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2002 Economic Census main page

2002 Economic Census:
Introductory Text

Introduction to the Economic Census
Purposes and uses Industry classifications Relationship to historical classifications Basis of reporting Geographic area coding Additional data Historical information Sources for more information

Scope; Reports; Geographic Areas Covered; Dollar Values; Comparability; More Frequent Data; Contacts Methodology; Reliability; Disclosure Acknowledgments

The drill-down tables present data from the 2002 Economic Census Industry Series and Geographic Area Series reports. Those data derived from Industry Series reports (national totals and early state data) are preliminary and subject to change, and will be superseded by data released in the Geographic Area Series and Subject Series.

Prior to the completion of Geographic Area Series reports in mid 2005, data are shown only for those states for which data have been published. Data are added to these tables two to four weeks after their publication in PDF.

Definitions of industry categories and other terms are linked in the column and row headings of the tables.


Mining Introductory Text



The Mining sector (sector 21) comprises establishments that extract naturally occurring mineral solids, such as coal and ores; liquid minerals, such as crude petroleum; and gases, such as natural gas. The term mining is used in the broad sense to include quarrying, well operations, beneficiating (e.g., crushing, screening, washing, and flotation), and other preparation customarily performed at the mine site, or as a part of mining activity.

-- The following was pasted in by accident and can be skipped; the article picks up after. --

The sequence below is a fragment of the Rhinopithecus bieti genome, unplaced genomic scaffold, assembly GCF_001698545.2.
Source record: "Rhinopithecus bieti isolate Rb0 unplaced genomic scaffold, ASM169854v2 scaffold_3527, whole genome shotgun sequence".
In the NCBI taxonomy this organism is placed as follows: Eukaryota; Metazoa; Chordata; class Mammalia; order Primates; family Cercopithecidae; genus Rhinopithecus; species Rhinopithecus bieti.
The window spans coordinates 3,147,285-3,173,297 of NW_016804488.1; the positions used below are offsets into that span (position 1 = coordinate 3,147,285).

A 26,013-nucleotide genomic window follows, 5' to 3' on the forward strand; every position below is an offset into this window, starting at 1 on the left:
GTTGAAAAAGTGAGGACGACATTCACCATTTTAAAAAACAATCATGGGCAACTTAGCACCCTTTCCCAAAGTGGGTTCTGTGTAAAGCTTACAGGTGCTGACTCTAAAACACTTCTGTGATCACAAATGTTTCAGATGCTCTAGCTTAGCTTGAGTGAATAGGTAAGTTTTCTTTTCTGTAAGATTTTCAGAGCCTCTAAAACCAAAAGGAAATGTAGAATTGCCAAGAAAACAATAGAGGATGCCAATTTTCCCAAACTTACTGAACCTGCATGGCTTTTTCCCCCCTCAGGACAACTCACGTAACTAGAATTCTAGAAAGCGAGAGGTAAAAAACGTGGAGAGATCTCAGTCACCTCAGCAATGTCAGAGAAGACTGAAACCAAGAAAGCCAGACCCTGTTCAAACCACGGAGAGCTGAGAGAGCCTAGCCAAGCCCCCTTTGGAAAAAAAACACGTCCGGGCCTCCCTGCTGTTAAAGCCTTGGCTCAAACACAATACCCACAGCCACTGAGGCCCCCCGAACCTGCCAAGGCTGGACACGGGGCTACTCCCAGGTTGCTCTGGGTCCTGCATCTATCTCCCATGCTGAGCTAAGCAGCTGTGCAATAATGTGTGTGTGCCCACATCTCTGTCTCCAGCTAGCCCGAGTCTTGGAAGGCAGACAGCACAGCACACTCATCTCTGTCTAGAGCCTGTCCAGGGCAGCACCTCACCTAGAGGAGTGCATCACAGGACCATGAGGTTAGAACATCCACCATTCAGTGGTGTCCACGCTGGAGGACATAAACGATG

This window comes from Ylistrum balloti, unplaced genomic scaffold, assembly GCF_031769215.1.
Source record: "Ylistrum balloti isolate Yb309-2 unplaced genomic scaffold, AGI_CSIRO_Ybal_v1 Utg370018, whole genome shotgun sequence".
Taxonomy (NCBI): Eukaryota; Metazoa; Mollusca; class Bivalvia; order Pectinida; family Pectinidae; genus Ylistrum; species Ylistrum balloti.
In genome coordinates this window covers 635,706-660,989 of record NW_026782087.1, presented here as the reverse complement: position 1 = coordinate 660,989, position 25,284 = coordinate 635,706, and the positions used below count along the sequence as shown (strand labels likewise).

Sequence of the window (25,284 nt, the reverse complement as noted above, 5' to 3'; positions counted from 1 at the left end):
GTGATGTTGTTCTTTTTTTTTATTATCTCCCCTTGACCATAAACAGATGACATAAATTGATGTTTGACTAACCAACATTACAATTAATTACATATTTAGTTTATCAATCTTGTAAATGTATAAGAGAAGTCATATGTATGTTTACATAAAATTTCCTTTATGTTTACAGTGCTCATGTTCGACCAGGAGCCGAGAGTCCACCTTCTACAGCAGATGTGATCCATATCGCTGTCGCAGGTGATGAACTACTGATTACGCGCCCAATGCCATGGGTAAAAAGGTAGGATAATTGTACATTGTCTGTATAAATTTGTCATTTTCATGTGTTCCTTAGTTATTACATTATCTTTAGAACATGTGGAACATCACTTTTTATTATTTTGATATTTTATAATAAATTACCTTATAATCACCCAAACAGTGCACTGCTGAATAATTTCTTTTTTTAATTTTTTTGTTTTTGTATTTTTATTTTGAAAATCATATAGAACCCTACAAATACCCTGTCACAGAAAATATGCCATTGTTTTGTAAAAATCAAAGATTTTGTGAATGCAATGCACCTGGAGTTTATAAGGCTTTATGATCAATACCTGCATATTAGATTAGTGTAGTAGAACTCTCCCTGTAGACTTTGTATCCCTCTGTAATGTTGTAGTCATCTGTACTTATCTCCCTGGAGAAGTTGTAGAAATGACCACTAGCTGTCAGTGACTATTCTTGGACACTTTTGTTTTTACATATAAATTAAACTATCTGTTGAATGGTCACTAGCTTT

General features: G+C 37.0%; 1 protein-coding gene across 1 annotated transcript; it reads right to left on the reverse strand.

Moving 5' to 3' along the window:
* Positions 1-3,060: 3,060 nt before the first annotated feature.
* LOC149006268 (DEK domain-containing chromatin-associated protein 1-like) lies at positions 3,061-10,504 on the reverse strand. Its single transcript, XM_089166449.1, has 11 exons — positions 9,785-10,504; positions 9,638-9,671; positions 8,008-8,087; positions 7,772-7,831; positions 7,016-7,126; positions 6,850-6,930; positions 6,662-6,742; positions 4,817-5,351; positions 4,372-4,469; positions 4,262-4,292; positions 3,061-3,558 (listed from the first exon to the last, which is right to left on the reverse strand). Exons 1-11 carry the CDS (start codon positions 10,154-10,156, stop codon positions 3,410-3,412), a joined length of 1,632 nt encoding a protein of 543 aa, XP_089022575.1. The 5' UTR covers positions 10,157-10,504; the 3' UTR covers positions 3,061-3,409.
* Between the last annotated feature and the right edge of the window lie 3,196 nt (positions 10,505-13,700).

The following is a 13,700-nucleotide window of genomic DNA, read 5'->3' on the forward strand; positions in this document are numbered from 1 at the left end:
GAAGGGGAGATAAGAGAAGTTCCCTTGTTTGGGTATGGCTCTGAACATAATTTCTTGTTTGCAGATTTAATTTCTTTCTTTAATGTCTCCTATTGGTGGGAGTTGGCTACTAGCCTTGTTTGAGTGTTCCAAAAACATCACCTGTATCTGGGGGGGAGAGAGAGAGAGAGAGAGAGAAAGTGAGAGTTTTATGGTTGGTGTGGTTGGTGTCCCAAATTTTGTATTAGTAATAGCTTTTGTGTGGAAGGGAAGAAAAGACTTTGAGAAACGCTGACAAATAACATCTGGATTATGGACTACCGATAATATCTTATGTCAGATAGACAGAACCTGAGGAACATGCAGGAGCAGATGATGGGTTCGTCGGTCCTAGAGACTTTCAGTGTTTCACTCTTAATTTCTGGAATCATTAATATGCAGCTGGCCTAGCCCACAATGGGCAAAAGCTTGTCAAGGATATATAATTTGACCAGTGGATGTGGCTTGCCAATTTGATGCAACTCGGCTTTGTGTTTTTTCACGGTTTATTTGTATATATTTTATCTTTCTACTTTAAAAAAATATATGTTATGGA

The mining sector distinguishes two basic activities: mine operation and mining support activities. Mine operation includes establishments operating mines, quarries, or oil and gas wells on their own account or for others on a contract or fee basis. Mining support activities include establishments that perform exploration (except geophysical surveying) and/or other mining services on a contract or fee basis (except mine site preparation and construction of oil/gas pipelines).

Establishments in the mining sector are grouped and classified according to the natural resource mined or to be mined. Industries include establishments that develop the mine site, extract the natural resources, and/or those that beneficiate (i.e., prepare) the mineral mined. Beneficiation is the process whereby the extracted material is reduced to particles that can be separated into mineral and waste, the former suitable for further processing or direct use. The operations that take place in beneficiation are primarily mechanical, such as grinding, washing, magnetic separation, and centrifugal separation. In contrast, manufacturing operations primarily use chemical and electrochemical processes, such as electrolysis and distillation. However, some treatments, such as heat treatments, take place in both the beneficiation and the manufacturing (i.e., smelting/refining) stages. The range of preparation activities varies by mineral and the purity of any given ore deposit. While some minerals, such as petroleum and natural gas, require little or no preparation, others are washed and screened, while yet others, such as gold and silver, can be transformed into bullion before leaving the mine site.